The Chevrolet Silverado range doesn’t have a small, medium and large model; it has large, larger and largest in the form of the 1500, 2500 and 3500. The “smallest” of the lot is still plenty sizable with many shared features from the higher up models. Oddly, the way these trucks can be configured sees a lot of pricing overlap, which makes the choice of which to get an even harder one. The Silverado 1500 starts off at $27,785 but when you start ticking options you can rack up a total over $60,000 equivalent to good 3500HD model.
Space is good in the Silverado 1500, even in the smaller regular cab version with seating for two, but for lugging family around then the double cab or crew cab would be best. Interiors across the range are very similar, lower models need more added but middle priced stuff is good, seating can be had in a few leather-finished options with comfortable bucket seats up front with power adjusting options. The High Country options are where the luxury-style appointments come in, but price matches. Visibility is what you’d expect in a truck, and layout and design is quite simple in execution, but it is a truck after all. This also means some materials are hard to the touch, but they have to be rugged considering the life these trucks will live.
Driving a Silverado 1500 is not a hard task that only comes in when it’s time to park it. The different engine options and drivetrains offer up different driving dynamics, as does the choice of cab size and load bin size, but they’re not too far removed from each other. The trucks are seven generations in now, and so the motor and transmission combinations work well together thanks to knowing what works where. Steering feedback is enough to that you know the truck will go where you point it, but that’s as far as any connection to the drive goes. All motors have Active Fuel Management and so shut down cylinders to save fuel, a smooth and seamless affair that you’ll probably not feel happening.
With so many body options on offer, there are a few engine options to tailor the Silverado 1500 to your needs. Starting at the top and trickling down, we see a 6.2-liter V8 with 420 hp, a 5.3-liter V8 with 355 hp or a baby 4.3-liter V6 with just 285 hp. The two smaller setups come standard with a 6-speed automatic transmission while the biggest comes standard with an 8-speed automatic (which is an option for the 5.3-liter). Drivetrains can be two or four-wheel drive, and tow loads differ between models ranging from 9800 lbs. up to 12,500 lbs. Upgrades are available, like complete exhaust systems, so you can get more out of your choice if needed.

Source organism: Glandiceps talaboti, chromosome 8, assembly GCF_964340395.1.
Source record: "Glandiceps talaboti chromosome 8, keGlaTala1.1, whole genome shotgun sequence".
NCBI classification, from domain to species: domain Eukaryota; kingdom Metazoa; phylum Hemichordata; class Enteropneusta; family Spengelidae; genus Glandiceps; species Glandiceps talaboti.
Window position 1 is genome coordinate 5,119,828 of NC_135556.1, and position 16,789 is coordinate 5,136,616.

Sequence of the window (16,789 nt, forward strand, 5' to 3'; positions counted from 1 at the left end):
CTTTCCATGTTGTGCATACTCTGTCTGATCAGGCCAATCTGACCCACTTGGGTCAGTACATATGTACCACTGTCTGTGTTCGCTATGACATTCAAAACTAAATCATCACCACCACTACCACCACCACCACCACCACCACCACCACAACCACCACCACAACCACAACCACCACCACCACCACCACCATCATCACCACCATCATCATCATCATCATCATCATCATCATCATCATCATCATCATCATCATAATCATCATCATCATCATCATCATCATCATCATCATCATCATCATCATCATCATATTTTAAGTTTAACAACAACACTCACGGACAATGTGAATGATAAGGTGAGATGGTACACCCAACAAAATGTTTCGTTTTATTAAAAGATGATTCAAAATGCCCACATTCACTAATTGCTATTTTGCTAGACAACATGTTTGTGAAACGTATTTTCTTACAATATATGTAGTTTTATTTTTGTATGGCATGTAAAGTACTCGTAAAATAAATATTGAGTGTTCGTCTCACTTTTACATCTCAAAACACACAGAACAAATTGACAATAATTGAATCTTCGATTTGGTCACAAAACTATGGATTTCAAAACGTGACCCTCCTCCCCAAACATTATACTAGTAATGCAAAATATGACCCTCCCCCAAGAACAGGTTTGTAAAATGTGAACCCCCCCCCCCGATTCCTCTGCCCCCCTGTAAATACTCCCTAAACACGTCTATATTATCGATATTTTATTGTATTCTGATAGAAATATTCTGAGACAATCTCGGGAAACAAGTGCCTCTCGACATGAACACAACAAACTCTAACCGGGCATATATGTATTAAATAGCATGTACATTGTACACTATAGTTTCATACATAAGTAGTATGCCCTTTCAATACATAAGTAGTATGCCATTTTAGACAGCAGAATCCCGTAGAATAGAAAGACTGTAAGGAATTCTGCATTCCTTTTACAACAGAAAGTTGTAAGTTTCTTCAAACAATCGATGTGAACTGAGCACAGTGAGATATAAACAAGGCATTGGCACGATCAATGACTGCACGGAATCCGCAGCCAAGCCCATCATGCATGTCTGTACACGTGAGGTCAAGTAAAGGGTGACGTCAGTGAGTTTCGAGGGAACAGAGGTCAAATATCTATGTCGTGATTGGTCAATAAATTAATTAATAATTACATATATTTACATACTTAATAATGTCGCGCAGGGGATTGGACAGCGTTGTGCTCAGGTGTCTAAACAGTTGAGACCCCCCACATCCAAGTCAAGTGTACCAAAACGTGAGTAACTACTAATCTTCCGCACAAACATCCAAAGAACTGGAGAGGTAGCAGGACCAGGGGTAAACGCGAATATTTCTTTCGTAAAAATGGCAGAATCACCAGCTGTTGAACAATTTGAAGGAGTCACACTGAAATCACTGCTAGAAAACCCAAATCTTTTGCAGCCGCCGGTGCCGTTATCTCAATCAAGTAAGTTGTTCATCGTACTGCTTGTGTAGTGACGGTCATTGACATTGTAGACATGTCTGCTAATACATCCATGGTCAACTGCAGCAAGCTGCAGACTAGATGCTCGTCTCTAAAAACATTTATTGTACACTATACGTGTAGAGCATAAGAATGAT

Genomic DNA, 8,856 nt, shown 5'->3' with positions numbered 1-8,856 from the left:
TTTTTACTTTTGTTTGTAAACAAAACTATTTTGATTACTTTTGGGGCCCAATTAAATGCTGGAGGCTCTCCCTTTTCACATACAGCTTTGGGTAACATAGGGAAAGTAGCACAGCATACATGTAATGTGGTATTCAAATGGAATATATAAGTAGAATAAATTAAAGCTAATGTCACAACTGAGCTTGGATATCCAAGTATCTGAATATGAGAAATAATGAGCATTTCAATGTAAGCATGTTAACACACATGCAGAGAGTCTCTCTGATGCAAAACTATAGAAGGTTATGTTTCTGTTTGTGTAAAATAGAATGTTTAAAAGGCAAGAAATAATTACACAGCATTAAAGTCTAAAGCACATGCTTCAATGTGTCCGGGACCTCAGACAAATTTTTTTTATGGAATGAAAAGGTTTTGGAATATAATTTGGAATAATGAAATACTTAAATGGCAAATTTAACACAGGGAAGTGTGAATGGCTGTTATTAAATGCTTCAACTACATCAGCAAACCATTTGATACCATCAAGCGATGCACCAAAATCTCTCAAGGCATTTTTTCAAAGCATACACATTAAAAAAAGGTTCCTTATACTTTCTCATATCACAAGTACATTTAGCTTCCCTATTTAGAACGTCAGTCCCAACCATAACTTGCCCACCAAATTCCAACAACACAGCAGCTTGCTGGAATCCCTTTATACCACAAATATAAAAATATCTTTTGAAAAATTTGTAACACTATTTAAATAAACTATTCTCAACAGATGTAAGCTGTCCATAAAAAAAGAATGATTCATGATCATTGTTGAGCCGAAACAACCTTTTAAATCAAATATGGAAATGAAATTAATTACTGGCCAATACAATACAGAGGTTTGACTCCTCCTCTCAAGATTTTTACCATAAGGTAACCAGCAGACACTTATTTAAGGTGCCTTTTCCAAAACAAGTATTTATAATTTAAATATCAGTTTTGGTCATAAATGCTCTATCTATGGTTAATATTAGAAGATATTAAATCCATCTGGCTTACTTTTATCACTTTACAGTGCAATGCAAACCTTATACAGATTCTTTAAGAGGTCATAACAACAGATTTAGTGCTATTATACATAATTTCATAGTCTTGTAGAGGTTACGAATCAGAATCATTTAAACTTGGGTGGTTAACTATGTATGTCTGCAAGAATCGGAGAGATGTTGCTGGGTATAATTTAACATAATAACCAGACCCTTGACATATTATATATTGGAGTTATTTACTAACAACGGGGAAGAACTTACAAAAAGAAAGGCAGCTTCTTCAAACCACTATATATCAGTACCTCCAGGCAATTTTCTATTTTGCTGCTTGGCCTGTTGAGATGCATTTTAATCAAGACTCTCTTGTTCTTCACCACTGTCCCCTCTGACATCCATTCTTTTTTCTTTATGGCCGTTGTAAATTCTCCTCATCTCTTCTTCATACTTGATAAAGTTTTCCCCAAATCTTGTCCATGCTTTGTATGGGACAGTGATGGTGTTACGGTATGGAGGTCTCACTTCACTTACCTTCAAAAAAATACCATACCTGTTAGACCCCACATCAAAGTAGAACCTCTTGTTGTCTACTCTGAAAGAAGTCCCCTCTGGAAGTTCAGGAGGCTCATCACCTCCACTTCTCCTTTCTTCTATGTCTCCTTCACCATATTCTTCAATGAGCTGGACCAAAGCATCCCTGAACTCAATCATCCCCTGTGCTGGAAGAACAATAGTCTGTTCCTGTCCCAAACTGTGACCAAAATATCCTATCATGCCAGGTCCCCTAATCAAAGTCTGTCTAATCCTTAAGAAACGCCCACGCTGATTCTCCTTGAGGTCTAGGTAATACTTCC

The Silverado range has some good tech and spec available, which all came about as part of the last revision to the truck range. In fact, the last updates were almost exclusively in this area of the truck. Chevrolet MyLink is in play, as is wireless charging for applicable smart devices and there’s also Teen Driver that allows you to track how the kids drove the truck. High Country options now feature LED headlamps to bring them into the modern age. For safety there’s six standard air bags, low-speed forward automatic braking and a few camera options to monitor traffic and parking.
The Chevrolet Silverado 1500 is a good workhorse option, as well as a people carrier option. The pick of the bunch would be somewhere in the middle of the price range though because if you’re really going to start adding all the options, then you could be looking higher up at a 2500HD or 3500HD. Rival offerings have more modern options when it comes to engines available, most have powerful efficient turbocharged things you can choose. Still, there’s a reason they’re so popular, they look good and are strong and reliable with great heritage.